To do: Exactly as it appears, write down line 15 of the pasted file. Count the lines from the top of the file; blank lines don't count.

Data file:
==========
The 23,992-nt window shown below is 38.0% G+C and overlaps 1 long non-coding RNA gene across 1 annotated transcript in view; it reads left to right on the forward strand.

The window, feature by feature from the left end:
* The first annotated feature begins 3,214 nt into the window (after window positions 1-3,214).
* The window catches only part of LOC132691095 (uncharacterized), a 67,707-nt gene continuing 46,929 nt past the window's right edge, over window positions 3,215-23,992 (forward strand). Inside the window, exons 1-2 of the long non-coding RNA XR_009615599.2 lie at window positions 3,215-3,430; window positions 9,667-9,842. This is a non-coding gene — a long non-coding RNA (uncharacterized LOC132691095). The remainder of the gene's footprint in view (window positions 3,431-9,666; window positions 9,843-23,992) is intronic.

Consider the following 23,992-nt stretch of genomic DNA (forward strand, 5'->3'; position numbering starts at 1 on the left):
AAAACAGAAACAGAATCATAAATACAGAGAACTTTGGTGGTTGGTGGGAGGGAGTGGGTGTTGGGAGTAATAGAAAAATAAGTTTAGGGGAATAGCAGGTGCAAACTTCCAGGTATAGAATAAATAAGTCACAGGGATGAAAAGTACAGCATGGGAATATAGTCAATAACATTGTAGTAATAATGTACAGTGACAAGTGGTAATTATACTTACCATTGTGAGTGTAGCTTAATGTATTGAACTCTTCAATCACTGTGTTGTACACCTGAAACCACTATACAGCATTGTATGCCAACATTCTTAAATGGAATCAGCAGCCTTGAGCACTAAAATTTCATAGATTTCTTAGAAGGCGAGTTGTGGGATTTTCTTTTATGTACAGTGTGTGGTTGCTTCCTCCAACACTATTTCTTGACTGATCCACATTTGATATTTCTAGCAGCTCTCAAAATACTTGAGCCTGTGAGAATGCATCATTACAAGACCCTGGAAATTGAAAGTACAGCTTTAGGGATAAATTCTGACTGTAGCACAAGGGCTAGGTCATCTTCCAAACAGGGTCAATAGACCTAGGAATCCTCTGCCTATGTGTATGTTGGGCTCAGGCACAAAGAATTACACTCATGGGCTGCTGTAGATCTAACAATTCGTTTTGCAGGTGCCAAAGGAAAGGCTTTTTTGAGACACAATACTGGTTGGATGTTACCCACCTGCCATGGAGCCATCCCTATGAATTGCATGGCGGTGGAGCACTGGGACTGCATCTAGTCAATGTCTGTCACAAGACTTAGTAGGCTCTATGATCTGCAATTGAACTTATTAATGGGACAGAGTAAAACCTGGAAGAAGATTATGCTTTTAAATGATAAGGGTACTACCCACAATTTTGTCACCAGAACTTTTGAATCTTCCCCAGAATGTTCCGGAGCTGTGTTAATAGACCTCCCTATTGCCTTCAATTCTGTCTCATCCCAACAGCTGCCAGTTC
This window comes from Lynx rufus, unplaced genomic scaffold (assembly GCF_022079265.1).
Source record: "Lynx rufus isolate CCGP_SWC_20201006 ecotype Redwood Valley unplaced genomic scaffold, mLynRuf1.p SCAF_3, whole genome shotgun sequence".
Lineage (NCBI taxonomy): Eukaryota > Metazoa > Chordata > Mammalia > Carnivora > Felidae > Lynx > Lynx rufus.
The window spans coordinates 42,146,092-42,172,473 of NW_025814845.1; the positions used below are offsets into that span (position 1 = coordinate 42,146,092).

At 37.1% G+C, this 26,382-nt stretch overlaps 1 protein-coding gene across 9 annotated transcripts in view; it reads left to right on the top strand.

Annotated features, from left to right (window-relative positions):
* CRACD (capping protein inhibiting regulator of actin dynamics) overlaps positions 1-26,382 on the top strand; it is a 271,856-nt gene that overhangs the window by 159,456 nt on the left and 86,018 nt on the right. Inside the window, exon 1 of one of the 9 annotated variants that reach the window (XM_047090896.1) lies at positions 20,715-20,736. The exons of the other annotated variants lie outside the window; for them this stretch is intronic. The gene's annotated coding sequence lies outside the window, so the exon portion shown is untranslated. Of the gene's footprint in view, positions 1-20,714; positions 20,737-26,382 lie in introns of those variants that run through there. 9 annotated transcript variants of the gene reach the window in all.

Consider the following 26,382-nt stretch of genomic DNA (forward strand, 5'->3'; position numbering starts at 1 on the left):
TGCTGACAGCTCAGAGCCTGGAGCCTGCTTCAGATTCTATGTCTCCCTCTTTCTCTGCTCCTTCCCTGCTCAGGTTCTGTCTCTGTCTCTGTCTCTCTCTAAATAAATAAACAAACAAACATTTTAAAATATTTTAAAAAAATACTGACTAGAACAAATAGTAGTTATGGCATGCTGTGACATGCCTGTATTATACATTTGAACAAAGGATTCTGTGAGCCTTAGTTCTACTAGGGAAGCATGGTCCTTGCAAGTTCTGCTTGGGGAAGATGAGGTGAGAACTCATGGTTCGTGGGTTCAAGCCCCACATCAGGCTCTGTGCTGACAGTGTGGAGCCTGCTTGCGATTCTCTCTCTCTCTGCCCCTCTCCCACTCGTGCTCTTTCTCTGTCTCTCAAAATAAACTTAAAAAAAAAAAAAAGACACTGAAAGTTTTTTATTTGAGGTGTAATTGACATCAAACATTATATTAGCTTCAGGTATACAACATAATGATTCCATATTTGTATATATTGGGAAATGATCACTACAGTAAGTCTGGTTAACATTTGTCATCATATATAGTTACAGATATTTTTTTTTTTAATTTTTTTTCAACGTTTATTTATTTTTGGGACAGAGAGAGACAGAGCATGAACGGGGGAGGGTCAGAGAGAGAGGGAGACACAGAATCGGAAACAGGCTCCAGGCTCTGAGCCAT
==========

TGCTGACAGCTCAGAGCCTGGAGCCTGCTTCAGATTCTATGTCTCCCTCTTTCTCTGCTCCTTCCCTGCTCAGGTTCTGTCTCTGTCTCTGTCTCTCTCTAAATAAATAAACAAACAAACATTTTAAAATATTTTAAAAAAATACTGACTAGAACAAATAGTAGTTATGGCATGCTGTGACATGCCTGTATTATACATTTGAACAAAGGATTCTGTGAGCCTTAGTTCTACTAGGGAAGCATGGTCCTTGCAAGTTCTGCTTGGGGAAGATGAGGTGAGAACTCATGGTTCGTGGGTTCAAGCCCCACATCAGGCTCTGTGCTGACAGTGTGGAGCCTGCTTGCGATTCTCTCTCTCTCTGCCCCTCTCCCACTCGTGCTCTTTCTCTGTCTCTCAAAATAAACTTAAAAAAAAAAAAAAGACACTGAAAGTTTTTTATTTGAGGTGTAATTGACATCAAACATTATATTAGCTTCAGGTATACAACATAATGATTCCATATTTGTATATATTGGGAAATGATCACTACAGTAAGTCTGGTTAACATTTGTCATCATATATAGTTACAGATATTTTTTTTTTTAATTTTTTTTCAACGTTTATTTATTTTTGGGACAGAGAGAGACAGAGCATGAACGGGGGAGGGTCAGAGAGAGAGGGAGACACAGAATCGGAAACAGGCTCCAGGCTCTGAGCCAT